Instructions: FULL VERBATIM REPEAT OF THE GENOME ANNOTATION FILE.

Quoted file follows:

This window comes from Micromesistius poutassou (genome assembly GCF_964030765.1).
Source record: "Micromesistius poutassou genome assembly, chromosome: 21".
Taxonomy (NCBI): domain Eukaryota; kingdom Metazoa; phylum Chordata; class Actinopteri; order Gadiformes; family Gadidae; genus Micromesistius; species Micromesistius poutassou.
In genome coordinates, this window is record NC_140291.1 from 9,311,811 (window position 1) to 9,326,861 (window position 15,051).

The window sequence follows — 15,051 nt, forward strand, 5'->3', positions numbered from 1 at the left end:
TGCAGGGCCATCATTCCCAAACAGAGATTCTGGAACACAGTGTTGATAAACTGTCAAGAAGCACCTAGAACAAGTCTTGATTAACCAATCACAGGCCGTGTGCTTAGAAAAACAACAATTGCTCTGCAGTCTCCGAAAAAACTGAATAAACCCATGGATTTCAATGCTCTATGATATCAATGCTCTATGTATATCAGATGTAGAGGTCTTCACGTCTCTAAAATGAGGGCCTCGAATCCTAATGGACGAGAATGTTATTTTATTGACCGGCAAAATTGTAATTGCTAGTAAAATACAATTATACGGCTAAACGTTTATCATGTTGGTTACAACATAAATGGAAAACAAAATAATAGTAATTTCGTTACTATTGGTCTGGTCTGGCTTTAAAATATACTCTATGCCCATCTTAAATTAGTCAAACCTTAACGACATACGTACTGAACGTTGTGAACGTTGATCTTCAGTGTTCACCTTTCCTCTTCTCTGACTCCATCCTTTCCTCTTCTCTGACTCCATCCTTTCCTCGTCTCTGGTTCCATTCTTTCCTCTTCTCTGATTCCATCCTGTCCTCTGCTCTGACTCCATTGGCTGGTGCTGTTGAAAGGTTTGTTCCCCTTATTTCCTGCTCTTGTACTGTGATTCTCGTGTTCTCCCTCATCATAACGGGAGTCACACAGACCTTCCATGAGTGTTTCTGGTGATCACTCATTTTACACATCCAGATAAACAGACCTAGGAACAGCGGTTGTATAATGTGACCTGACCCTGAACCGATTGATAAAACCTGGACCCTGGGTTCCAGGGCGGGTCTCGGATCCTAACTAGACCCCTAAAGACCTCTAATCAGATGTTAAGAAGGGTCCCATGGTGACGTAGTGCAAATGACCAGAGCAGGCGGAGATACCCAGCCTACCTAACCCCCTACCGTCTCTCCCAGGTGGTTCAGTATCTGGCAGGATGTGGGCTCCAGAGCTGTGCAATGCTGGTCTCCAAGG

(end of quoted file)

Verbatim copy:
This window comes from Micromesistius poutassou (genome assembly GCF_964030765.1).
Source record: "Micromesistius poutassou genome assembly, chromosome: 21".
Taxonomy (NCBI): domain Eukaryota; kingdom Metazoa; phylum Chordata; class Actinopteri; order Gadiformes; family Gadidae; genus Micromesistius; species Micromesistius poutassou.
In genome coordinates, this window is record NC_140291.1 from 9,311,811 (window position 1) to 9,326,861 (window position 15,051).

The window sequence follows — 15,051 nt, forward strand, 5'->3', positions numbered from 1 at the left end:
TGCAGGGCCATCATTCCCAAACAGAGATTCTGGAACACAGTGTTGATAAACTGTCAAGAAGCACCTAGAACAAGTCTTGATTAACCAATCACAGGCCGTGTGCTTAGAAAAACAACAATTGCTCTGCAGTCTCCGAAAAAACTGAATAAACCCATGGATTTCAATGCTCTATGATATCAATGCTCTATGTATATCAGATGTAGAGGTCTTCACGTCTCTAAAATGAGGGCCTCGAATCCTAATGGACGAGAATGTTATTTTATTGACCGGCAAAATTGTAATTGCTAGTAAAATACAATTATACGGCTAAACGTTTATCATGTTGGTTACAACATAAATGGAAAACAAAATAATAGTAATTTCGTTACTATTGGTCTGGTCTGGCTTTAAAATATACTCTATGCCCATCTTAAATTAGTCAAACCTTAACGACATACGTACTGAACGTTGTGAACGTTGATCTTCAGTGTTCACCTTTCCTCTTCTCTGACTCCATCCTTTCCTCTTCTCTGACTCCATCCTTTCCTCGTCTCTGGTTCCATTCTTTCCTCTTCTCTGATTCCATCCTGTCCTCTGCTCTGACTCCATTGGCTGGTGCTGTTGAAAGGTTTGTTCCCCTTATTTCCTGCTCTTGTACTGTGATTCTCGTGTTCTCCCTCATCATAACGGGAGTCACACAGACCTTCCATGAGTGTTTCTGGTGATCACTCATTTTACACATCCAGATAAACAGACCTAGGAACAGCGGTTGTATAATGTGACCTGACCCTGAACCGATTGATAAAACCTGGACCCTGGGTTCCAGGGCGGGTCTCGGATCCTAACTAGACCCCTAAAGACCTCTAATCAGATGTTAAGAAGGGTCCCATGGTGACGTAGTGCAAATGACCAGAGCAGGCGGAGATACCCAGCCTACCTAACCCCCTACCGTCTCTCCCAGGTGGTTCAGTATCTGGCAGGATGTGGGCTCCAGAGCTGTGCAATGCTGGTCTCCAAGG